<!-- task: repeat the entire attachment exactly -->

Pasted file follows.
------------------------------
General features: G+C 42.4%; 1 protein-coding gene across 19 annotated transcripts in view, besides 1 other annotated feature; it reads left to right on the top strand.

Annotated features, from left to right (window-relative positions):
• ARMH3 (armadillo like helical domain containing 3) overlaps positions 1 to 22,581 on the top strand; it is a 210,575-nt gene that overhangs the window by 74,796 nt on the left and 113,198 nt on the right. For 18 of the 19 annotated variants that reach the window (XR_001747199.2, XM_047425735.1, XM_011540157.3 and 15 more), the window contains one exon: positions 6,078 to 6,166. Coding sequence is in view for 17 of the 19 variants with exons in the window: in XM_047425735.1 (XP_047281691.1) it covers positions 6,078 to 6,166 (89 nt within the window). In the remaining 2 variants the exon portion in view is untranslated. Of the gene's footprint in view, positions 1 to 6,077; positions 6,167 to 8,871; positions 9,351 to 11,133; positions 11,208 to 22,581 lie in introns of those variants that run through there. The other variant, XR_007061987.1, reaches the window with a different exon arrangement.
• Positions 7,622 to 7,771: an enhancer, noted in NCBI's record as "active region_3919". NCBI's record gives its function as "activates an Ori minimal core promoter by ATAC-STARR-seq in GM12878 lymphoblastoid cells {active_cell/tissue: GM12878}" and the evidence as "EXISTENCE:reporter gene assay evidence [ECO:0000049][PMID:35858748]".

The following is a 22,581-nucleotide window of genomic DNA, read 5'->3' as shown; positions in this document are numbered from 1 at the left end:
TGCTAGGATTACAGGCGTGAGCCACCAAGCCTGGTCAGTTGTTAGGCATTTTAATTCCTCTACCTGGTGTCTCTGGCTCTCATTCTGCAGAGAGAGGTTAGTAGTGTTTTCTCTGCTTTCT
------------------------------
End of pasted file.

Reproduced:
General features: G+C 42.4%; 1 protein-coding gene across 19 annotated transcripts in view, besides 1 other annotated feature; it reads left to right on the top strand.

Annotated features, from left to right (window-relative positions):
• ARMH3 (armadillo like helical domain containing 3) overlaps positions 1 to 22,581 on the top strand; it is a 210,575-nt gene that overhangs the window by 74,796 nt on the left and 113,198 nt on the right. For 18 of the 19 annotated variants that reach the window (XR_001747199.2, XM_047425735.1, XM_011540157.3 and 15 more), the window contains one exon: positions 6,078 to 6,166. Coding sequence is in view for 17 of the 19 variants with exons in the window: in XM_047425735.1 (XP_047281691.1) it covers positions 6,078 to 6,166 (89 nt within the window). In the remaining 2 variants the exon portion in view is untranslated. Of the gene's footprint in view, positions 1 to 6,077; positions 6,167 to 8,871; positions 9,351 to 11,133; positions 11,208 to 22,581 lie in introns of those variants that run through there. The other variant, XR_007061987.1, reaches the window with a different exon arrangement.
• Positions 7,622 to 7,771: an enhancer, noted in NCBI's record as "active region_3919". NCBI's record gives its function as "activates an Ori minimal core promoter by ATAC-STARR-seq in GM12878 lymphoblastoid cells {active_cell/tissue: GM12878}" and the evidence as "EXISTENCE:reporter gene assay evidence [ECO:0000049][PMID:35858748]".

The following is a 22,581-nucleotide window of genomic DNA, read 5'->3' as shown; positions in this document are numbered from 1 at the left end:
TGCTAGGATTACAGGCGTGAGCCACCAAGCCTGGTCAGTTGTTAGGCATTTTAATTCCTCTACCTGGTGTCTCTGGCTCTCATTCTGCAGAGAGAGGTTAGTAGTGTTTTCTCTGCTTTCT